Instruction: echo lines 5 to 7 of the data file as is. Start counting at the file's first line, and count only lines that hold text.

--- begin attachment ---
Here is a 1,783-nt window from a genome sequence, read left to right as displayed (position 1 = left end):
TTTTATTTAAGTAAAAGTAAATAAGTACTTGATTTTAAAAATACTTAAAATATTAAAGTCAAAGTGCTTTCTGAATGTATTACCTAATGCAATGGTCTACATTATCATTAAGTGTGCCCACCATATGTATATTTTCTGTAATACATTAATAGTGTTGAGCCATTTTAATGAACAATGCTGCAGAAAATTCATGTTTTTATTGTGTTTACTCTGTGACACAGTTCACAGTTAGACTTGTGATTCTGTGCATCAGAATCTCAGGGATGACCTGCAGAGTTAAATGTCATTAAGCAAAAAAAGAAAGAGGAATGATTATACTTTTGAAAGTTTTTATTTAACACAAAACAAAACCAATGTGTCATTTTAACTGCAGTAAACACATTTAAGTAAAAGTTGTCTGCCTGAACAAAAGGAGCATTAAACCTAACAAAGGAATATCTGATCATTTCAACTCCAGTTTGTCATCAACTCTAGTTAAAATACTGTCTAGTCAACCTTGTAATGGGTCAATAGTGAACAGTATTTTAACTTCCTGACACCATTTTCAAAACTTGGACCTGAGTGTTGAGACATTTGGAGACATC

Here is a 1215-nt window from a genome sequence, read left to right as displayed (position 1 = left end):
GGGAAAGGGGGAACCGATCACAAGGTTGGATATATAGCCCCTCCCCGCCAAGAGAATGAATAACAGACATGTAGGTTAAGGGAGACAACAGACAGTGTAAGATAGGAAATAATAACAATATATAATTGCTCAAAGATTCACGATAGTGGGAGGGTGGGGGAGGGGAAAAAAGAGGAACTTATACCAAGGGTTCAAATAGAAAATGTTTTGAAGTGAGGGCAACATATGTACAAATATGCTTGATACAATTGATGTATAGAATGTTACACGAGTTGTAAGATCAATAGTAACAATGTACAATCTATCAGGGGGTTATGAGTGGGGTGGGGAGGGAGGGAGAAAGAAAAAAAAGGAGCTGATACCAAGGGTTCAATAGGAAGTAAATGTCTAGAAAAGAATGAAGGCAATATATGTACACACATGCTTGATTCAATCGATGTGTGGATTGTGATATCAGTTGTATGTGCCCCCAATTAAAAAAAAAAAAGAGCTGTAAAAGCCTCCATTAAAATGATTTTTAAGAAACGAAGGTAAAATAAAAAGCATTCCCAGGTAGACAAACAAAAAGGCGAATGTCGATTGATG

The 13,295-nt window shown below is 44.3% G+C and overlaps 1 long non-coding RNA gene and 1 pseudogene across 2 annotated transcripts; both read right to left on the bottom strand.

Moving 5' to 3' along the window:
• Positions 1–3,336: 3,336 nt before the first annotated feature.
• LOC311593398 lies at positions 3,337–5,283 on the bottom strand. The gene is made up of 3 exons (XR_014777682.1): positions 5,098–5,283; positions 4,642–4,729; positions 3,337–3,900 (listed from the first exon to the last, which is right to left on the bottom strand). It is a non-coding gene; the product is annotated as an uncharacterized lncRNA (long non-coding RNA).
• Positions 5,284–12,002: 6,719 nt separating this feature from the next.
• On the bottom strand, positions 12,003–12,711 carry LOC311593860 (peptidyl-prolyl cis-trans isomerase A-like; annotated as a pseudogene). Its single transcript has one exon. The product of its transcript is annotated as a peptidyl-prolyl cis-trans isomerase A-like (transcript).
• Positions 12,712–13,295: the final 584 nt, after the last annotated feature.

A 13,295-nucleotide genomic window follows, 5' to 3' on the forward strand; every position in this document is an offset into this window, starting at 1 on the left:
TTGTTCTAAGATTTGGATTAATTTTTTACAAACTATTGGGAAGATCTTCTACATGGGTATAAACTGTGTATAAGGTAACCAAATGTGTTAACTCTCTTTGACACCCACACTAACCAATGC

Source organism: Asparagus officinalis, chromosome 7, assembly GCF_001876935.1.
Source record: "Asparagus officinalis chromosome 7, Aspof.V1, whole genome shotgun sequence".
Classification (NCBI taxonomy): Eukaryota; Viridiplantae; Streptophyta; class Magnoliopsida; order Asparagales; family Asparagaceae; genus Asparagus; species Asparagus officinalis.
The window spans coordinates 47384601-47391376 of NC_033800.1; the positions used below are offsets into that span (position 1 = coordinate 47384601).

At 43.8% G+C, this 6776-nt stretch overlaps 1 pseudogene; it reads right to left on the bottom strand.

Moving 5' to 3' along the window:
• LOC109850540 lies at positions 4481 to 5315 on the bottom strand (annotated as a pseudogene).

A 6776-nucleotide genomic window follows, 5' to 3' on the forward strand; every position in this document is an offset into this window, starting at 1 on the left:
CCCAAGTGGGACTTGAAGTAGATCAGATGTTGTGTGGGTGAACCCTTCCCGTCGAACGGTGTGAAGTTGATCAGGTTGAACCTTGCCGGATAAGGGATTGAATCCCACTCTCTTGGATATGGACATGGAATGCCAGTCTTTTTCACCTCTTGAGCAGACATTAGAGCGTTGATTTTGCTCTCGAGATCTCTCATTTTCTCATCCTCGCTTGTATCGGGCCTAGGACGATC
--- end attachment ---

The 13,295-nt window shown below is 44.3% G+C and overlaps 1 long non-coding RNA gene and 1 pseudogene across 2 annotated transcripts; both read right to left on the bottom strand.

Moving 5' to 3' along the window:
• Positions 1–3,336: 3,336 nt before the first annotated feature.